Total aerosol concentrations have been observed twice daily at the South Pole since January 1974, using a Pollak photoelectric nucleus counter. The aerosol size distribution has been approximated using the Rich diffuser denuder and Spurny membrane filter techniques.
These observations show the seasonal variation in aerosol concentration at the surface to be of large relative amplitude. The concentrations reach a very low value, with monthly averages of less than 15 cm−3, beneath the strong nocturnal inversion in winter. The mean concentration begins to rise near the time of astronomical sunrise, and attains monthly average values of 100–200 cm−3 during summer months.
Variations in aerosol concentration and size accompany meteorological events. Extreme sky clarity and subsequent lowering of temperature and strengthening of the near-surface inversion in winter months are accompanied by nearly unmeasurable aerosol concentrations of 3–5 cm−3; winter warming is sometimes accompanied by increases in aerosol concentration to 50 cm−3.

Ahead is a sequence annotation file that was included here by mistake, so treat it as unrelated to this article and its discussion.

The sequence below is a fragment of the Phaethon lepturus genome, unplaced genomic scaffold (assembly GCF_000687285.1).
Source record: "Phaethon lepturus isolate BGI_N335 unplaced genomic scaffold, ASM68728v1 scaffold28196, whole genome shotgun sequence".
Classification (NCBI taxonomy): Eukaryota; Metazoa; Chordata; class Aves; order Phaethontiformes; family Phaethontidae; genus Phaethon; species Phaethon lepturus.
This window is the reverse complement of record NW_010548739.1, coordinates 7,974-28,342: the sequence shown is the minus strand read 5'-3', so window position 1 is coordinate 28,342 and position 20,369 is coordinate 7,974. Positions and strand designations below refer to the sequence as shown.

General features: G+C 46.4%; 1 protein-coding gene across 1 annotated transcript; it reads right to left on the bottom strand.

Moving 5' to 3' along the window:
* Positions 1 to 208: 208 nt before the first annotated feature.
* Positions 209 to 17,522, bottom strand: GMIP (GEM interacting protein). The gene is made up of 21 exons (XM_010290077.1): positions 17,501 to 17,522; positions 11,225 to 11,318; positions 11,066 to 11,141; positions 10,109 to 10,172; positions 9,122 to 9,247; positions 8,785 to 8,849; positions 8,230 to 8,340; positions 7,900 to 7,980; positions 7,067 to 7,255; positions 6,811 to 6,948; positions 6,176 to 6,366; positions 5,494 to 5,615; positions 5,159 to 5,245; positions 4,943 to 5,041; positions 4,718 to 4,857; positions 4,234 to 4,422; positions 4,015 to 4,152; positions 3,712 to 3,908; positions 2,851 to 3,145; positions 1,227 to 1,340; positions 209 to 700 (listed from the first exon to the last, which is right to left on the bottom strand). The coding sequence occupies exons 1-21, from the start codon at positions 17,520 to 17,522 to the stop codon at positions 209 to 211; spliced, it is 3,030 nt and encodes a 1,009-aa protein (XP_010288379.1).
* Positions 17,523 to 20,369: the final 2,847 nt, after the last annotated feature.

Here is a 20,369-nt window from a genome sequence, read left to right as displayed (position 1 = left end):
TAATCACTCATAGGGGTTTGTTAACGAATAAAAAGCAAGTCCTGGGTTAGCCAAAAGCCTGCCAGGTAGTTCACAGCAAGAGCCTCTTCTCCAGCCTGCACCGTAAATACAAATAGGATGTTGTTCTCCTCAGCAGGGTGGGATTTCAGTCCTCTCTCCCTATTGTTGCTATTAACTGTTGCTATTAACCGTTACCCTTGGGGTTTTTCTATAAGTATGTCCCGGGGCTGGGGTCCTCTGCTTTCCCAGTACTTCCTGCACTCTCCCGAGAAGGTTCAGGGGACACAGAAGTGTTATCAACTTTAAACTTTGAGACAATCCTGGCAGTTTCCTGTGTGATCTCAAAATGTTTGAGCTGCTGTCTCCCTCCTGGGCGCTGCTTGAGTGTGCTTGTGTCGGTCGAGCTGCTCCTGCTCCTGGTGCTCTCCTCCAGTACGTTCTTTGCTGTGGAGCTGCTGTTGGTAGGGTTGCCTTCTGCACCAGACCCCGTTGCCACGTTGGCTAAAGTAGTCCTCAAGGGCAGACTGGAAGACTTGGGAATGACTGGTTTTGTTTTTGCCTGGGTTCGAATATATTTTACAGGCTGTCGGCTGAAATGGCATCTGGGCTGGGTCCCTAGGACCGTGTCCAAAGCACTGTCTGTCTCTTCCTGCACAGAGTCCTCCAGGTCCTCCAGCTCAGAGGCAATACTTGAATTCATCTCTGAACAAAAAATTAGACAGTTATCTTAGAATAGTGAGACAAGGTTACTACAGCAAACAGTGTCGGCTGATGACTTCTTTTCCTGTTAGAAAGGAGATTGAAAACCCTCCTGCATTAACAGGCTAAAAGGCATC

Frontal passage aloft (at the 500 mb level) during summer months, and/or strong subsidence of dry air, is often accompanied by large increases in aerosol in the smaller size classes. Advection of warm moist air from the Wedell Sea and frontal passage at lower levels are accompanied by an increase in aerosol particles in the larger size classes. Several case studies are included to illustrate these phenomena.
Recent flight data indicates that the moist layer, just above the surface inversion at 650–550 mb over the South Pole, is relatively rich in particulate material. Mixing of this air downward can then be the source of increased aerosol concentration at the surface and increased particle precipitation to the ice cap.